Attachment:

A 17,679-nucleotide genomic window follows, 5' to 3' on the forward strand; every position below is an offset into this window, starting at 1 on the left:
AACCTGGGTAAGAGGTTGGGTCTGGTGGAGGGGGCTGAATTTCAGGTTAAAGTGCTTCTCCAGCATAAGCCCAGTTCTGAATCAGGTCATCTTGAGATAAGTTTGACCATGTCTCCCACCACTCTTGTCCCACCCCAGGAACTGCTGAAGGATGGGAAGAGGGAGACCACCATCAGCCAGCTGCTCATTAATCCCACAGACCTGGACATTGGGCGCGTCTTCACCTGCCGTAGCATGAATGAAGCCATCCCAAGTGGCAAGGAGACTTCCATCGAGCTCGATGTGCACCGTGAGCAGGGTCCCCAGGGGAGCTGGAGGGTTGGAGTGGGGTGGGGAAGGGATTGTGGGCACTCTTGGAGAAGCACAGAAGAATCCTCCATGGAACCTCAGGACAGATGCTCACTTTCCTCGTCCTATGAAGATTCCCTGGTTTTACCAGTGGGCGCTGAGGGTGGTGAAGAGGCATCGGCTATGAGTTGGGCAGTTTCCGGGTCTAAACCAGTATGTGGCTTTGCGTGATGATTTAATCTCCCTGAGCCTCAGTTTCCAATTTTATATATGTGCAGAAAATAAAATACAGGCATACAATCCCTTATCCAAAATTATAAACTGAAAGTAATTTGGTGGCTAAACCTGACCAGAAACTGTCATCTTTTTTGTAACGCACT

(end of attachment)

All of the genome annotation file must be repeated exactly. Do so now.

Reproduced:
A 17,679-nucleotide genomic window follows, 5' to 3' on the forward strand; every position below is an offset into this window, starting at 1 on the left:
AACCTGGGTAAGAGGTTGGGTCTGGTGGAGGGGGCTGAATTTCAGGTTAAAGTGCTTCTCCAGCATAAGCCCAGTTCTGAATCAGGTCATCTTGAGATAAGTTTGACCATGTCTCCCACCACTCTTGTCCCACCCCAGGAACTGCTGAAGGATGGGAAGAGGGAGACCACCATCAGCCAGCTGCTCATTAATCCCACAGACCTGGACATTGGGCGCGTCTTCACCTGCCGTAGCATGAATGAAGCCATCCCAAGTGGCAAGGAGACTTCCATCGAGCTCGATGTGCACCGTGAGCAGGGTCCCCAGGGGAGCTGGAGGGTTGGAGTGGGGTGGGGAAGGGATTGTGGGCACTCTTGGAGAAGCACAGAAGAATCCTCCATGGAACCTCAGGACAGATGCTCACTTTCCTCGTCCTATGAAGATTCCCTGGTTTTACCAGTGGGCGCTGAGGGTGGTGAAGAGGCATCGGCTATGAGTTGGGCAGTTTCCGGGTCTAAACCAGTATGTGGCTTTGCGTGATGATTTAATCTCCCTGAGCCTCAGTTTCCAATTTTATATATGTGCAGAAAATAAAATACAGGCATACAATCCCTTATCCAAAATTATAAACTGAAAGTAATTTGGTGGCTAAACCTGACCAGAAACTGTCATCTTTTTTGTAACGCACT